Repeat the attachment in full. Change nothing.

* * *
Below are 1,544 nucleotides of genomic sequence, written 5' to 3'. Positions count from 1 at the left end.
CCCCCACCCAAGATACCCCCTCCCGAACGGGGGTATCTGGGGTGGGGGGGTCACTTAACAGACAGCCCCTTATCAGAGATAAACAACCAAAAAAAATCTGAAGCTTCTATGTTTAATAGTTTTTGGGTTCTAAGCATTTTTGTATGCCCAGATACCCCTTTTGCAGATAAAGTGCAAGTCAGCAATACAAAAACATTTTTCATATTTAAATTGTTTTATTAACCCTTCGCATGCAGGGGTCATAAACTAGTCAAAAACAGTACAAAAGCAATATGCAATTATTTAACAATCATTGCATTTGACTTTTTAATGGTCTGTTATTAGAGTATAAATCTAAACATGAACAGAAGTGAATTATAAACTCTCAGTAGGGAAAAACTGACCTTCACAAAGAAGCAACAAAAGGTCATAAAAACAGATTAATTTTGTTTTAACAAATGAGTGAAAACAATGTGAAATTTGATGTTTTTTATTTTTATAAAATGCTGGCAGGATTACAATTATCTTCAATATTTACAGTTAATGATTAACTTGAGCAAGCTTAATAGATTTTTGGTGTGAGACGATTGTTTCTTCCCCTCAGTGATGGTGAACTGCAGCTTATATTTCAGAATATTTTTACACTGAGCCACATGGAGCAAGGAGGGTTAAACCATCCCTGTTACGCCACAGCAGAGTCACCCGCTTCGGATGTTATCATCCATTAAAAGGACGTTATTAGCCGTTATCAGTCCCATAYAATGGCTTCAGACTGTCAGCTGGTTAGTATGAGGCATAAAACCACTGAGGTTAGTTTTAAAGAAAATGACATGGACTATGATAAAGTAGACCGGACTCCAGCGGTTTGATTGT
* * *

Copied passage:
Below are 1,544 nucleotides of genomic sequence, written 5' to 3'. Positions count from 1 at the left end.
CCCCCACCCAAGATACCCCCTCCCGAACGGGGGTATCTGGGGTGGGGGGGTCACTTAACAGACAGCCCCTTATCAGAGATAAACAACCAAAAAAAATCTGAAGCTTCTATGTTTAATAGTTTTTGGGTTCTAAGCATTTTTGTATGCCCAGATACCCCTTTTGCAGATAAAGTGCAAGTCAGCAATACAAAAACATTTTTCATATTTAAATTGTTTTATTAACCCTTCGCATGCAGGGGTCATAAACTAGTCAAAAACAGTACAAAAGCAATATGCAATTATTTAACAATCATTGCATTTGACTTTTTAATGGTCTGTTATTAGAGTATAAATCTAAACATGAACAGAAGTGAATTATAAACTCTCAGTAGGGAAAAACTGACCTTCACAAAGAAGCAACAAAAGGTCATAAAAACAGATTAATTTTGTTTTAACAAATGAGTGAAAACAATGTGAAATTTGATGTTTTTTATTTTTATAAAATGCTGGCAGGATTACAATTATCTTCAATATTTACAGTTAATGATTAACTTGAGCAAGCTTAATAGATTTTTGGTGTGAGACGATTGTTTCTTCCCCTCAGTGATGGTGAACTGCAGCTTATATTTCAGAATATTTTTACACTGAGCCACATGGAGCAAGGAGGGTTAAACCATCCCTGTTACGCCACAGCAGAGTCACCCGCTTCGGATGTTATCATCCATTAAAAGGACGTTATTAGCCGTTATCAGTCCCATAYAATGGCTTCAGACTGTCAGCTGGTTAGTATGAGGCATAAAACCACTGAGGTTAGTTTTAAAGAAAATGACATGGACTATGATAAAGTAGACCGGACTCCAGCGGTTTGATTGT